Technical Paper

Rapid Hydrocarbon Speciation and Exhaust Reactivity Measurements using High Speed, High Resolution Gas Chromatography

2000-10-16
2000-01-2950
The ozone forming potential (OFP) and specific reactivity (SR) of tailpipe exhaust are among the regulated factors that determine the environmental impact of a motor vehicle. OFP and SR measurements require a lengthy determination of about 160 non-methane hydrocarbon species. A rapid gas chromatography (GC) instrument has been constructed to separate both the light (C2 - C4) and the midrange (C5 - C12) hydrocarbons in less than 10 minutes. The limit of detection was about 0.002 parts per million carbon (ppmC). Twelve exhaust samples from two vehicles were analyzed to compare the rapid GC method with the standard GC method, which required 40-minute analyses on two different instruments. Speciation and reactivity data from the two methods were comparable. The increased sample throughput of rapid GC promises to improve OFP and SR measurements, particularly when good statistical data are necessary to insure accurate, precise results for low emission vehicles
Technical Paper

From Painted “Scrap” to Painted Production Parts

2000-03-06
2000-01-0024
Saturn currently injection molds and paints PPE+PA66 exterior body panels in its Spring Hill, TN facility. These manufacturing operations result in a continuous stream of waste material that needs to be responsibly and economically managed. This paper will summarize the process that General Motors and Saturn used to evaluate and validate the use of post-industrial painted PPE+PA66 reprocessed material in Saturn and General Motors' wheel trim applications (wheel covers). Not only did this project increase the amount of recycled content in General Motors' vehicles, but it also provided Saturn Corporation with a favored outlet for an internal waste stream.
Technical Paper

Frequency Domain Considerations in Vehicle Design for Optimal Structural Feel

2000-03-06
2000-01-1344
A vehicle perceived to be solid and vibration free is said to have good “structural feel”. Specification for vehicle design to achieve a good stuctural feel depends heavily on the management of resonant modes existing in the low frequency domain. These resonances include vehicle rigid body, chassis subsystem, body flexure and large component modes. A process to specify the placement of resonant modes in the low frequency domain is discussed. This process allocates blocks within the frequency domain for classes of resonant modes stated above. Segregation of these blocks of resonant modes in the frequency domain limits modal interaction, thereby minimizing sympathetic vibration. Additionally, known areas of human body sensitivity within this low frequency domain are stated. Lastly, known vibration inputs are identified. This process is cognizant of these inputs and avoids overlapping with the vehicle resonant modes to provide further insurance of minimal modal interaction.
Technical Paper

The Effects of Head Gasket Geometry on Engine-Out HC Emissions from S.I. Engines

1999-10-25
1999-01-3580
This study evaluated multi-layer steel and composite head gaskets of various thicknesses (0.43 to 1.5 mm) and fire-ring diameters to determine the influence of head gasket crevices on engine-out hydrocarbon (HC) emissions. The upper limit in the percent reduction in HC emissions from gasket-design modifications is estimated to be about 15%. At part-load conditions, the lowest HC emissions were measured for head-gasket thickness of about 1 mm. Significantly smaller thicknesses of the order of 0.4 mm result in an increase in HC emissions. Substantial hydrocarbon-emissions advantage may be realized by minimizing the gasket-to-cylinder bore offset.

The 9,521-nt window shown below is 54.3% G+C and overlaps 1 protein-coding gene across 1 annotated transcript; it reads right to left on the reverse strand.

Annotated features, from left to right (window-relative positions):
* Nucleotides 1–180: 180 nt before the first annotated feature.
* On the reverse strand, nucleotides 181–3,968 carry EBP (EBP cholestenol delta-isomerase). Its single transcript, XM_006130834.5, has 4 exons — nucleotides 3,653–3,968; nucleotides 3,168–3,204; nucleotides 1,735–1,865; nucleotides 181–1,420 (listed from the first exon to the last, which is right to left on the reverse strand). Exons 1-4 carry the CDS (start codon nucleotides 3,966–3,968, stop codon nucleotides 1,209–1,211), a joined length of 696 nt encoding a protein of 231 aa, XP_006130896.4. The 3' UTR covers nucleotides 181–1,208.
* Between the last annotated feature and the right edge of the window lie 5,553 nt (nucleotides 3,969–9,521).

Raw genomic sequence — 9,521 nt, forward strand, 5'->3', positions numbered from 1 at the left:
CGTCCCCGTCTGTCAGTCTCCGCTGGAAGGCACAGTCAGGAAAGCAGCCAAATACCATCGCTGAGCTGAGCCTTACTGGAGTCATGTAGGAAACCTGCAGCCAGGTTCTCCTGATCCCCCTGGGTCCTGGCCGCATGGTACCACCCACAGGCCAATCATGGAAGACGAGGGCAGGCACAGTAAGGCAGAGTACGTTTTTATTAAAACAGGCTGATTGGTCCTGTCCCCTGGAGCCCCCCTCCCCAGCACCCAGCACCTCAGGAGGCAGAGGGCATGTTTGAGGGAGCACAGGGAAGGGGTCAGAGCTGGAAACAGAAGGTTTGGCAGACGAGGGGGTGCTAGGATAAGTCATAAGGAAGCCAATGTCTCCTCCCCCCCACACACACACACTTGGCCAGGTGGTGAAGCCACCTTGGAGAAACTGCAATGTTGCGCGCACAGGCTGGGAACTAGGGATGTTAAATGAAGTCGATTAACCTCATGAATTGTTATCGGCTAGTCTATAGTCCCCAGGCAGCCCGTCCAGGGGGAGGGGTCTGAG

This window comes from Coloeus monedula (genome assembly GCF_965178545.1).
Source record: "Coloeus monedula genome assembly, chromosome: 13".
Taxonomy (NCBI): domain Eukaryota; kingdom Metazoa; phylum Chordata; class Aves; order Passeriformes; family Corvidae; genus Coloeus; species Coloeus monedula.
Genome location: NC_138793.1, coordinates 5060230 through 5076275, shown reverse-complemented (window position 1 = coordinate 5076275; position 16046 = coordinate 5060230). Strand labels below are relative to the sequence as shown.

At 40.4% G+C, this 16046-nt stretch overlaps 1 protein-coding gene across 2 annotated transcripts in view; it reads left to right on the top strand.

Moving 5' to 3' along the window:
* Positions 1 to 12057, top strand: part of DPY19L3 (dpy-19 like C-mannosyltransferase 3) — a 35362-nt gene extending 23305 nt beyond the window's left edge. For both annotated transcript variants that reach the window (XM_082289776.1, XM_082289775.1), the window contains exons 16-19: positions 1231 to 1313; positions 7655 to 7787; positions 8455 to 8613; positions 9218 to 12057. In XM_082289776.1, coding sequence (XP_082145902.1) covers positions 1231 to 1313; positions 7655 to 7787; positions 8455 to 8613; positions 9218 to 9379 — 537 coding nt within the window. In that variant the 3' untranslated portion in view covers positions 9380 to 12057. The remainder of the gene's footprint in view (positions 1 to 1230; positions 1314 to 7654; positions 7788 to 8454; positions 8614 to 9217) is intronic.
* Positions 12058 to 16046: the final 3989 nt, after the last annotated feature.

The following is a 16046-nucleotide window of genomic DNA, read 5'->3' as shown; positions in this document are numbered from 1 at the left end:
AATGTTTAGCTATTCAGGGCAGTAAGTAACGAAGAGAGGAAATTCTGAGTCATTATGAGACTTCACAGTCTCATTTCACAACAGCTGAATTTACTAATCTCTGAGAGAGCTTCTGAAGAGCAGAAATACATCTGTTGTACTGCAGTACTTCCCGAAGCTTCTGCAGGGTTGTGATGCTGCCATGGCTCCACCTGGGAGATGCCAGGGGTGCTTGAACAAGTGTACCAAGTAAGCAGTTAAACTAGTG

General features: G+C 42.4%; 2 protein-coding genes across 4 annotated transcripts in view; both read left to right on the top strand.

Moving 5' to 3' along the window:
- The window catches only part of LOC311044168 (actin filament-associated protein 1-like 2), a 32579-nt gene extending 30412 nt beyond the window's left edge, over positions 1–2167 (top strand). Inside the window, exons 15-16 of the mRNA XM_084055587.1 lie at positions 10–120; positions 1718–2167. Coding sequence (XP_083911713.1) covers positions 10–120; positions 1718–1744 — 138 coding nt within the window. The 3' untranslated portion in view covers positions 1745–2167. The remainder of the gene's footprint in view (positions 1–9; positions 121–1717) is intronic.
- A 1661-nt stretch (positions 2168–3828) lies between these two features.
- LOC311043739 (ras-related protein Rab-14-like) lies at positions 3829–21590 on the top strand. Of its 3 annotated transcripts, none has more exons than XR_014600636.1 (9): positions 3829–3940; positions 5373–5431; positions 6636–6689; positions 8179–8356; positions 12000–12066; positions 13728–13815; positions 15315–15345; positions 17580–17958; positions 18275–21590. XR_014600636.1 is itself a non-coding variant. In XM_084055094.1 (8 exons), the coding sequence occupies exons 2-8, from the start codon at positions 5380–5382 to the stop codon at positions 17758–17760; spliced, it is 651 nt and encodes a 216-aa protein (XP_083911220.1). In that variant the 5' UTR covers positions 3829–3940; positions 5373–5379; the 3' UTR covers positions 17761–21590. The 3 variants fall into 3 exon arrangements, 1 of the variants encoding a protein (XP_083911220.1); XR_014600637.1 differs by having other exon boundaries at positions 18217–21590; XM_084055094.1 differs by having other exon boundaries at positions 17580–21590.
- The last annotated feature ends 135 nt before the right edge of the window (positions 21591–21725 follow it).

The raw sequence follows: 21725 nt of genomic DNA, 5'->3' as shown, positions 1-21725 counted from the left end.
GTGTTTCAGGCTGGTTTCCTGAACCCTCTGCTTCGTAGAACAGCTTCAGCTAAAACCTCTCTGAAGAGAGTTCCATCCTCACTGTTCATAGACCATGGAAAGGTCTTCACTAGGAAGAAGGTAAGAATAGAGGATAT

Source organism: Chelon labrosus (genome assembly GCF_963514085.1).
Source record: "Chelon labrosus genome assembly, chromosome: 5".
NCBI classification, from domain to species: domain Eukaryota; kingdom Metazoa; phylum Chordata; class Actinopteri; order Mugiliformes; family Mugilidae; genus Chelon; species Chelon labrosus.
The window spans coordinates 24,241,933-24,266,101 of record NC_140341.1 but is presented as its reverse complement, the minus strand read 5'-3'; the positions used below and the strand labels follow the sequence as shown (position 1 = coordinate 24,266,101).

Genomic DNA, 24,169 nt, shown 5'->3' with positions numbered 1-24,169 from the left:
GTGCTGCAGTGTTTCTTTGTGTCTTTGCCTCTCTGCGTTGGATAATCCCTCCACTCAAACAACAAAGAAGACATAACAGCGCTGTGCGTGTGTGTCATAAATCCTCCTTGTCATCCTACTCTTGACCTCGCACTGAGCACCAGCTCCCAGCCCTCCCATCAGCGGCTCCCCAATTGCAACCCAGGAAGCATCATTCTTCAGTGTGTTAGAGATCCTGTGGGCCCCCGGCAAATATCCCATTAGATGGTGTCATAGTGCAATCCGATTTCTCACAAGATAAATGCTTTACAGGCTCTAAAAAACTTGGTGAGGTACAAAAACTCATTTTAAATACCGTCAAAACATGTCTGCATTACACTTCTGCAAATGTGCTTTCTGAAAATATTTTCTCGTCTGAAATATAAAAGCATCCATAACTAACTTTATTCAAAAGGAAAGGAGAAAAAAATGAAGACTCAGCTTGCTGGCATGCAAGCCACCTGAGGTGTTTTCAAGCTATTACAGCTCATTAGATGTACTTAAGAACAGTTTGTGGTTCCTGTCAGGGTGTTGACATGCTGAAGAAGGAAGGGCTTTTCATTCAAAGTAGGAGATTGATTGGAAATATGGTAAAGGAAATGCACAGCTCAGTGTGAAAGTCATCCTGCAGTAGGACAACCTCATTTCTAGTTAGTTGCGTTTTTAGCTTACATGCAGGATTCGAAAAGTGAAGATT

Technical Paper

Sound Quality of Impulsive Noises: An Applied Study of Automotive Door Closing Sounds

1999-05-17
1999-01-1684
This paper discusses four general attributes which quantify the character of an impulsive sound event. These attributes include the time duration, amplitude and frequency content of the impulsive noise. A three dimensional plot relating time, frequency and amplitude have been developed for the presentation of the measured data. This format allows graphic illustration of the noise event, providing fast interpretation and communication of the measured sound. Application of this methodology to the sound of an automotive door closing event is presented here. Representative door closing sound events are analyzed, with correlation presented between the attributes above to dynamic events of the physical hardware within the door and vehicle systems. Modifications of the door-in-white, internal door hardware, seal systems and additional content are investigated for their effect on the sound quality of the door closing event. Finally, recommended values for these attributes are presented.
Technical Paper

Form vs. Function: A Systems Approach to Achieving Harmony

1999-03-01
1999-01-1266
Today's world places increased emphasis on society's members to know more, to do more, to see more. Increasingly, information is thrown to the consumer that he/she has to process almost continually, regardless of their surroundings. Due to this heightened need, the customer is becoming increasingly perceptive of their vehicle surroundings, expecting their vehicle to be an extension of their home and/or office, to assist in getting things done in an environment that is as convenient and comfortable as their primary workplace. Similarly, there is also increased emphasis on vehicles to be styled so that they are visually appealing, so that all the parts work as a whole to make the environment as enjoyable as consumers' most pleasant surroundings outside the vehicle.
Technical Paper

Variation in Cyclic Deformation and Strain-Controlled Fatigue Properties Using Different Curve Fitting and Measurement Techniques

1999-03-01
1999-01-0364
The strain-life approach is now commonly used for fatigue life analysis and predictions in the ground vehicle industry. This approach requires the use of material properties obtained from strain-controlled uniaxial fatigue tests. These properties include fatigue strength coefficient (σf′), fatigue strength exponent (b), fatigue ductility coefficient (εf′), fatigue ductility exponent (c), cyclic strength coefficient (K′), and cyclic strain hardening exponent (n′). To obtain the aforementioned properties for the material, raw data from stable cyclic stress-strain loops are fitted in log-log scale. These data include total, elastic and plastic strain amplitudes, stress amplitude, and fatigue life. Values of the low cycle fatigue properties (σf′, b, εf′, c) determined from the raw data depend on the method of measurement and fitting. This paper examines the merits and influence of using different measurement and fitting methods on the obtained properties.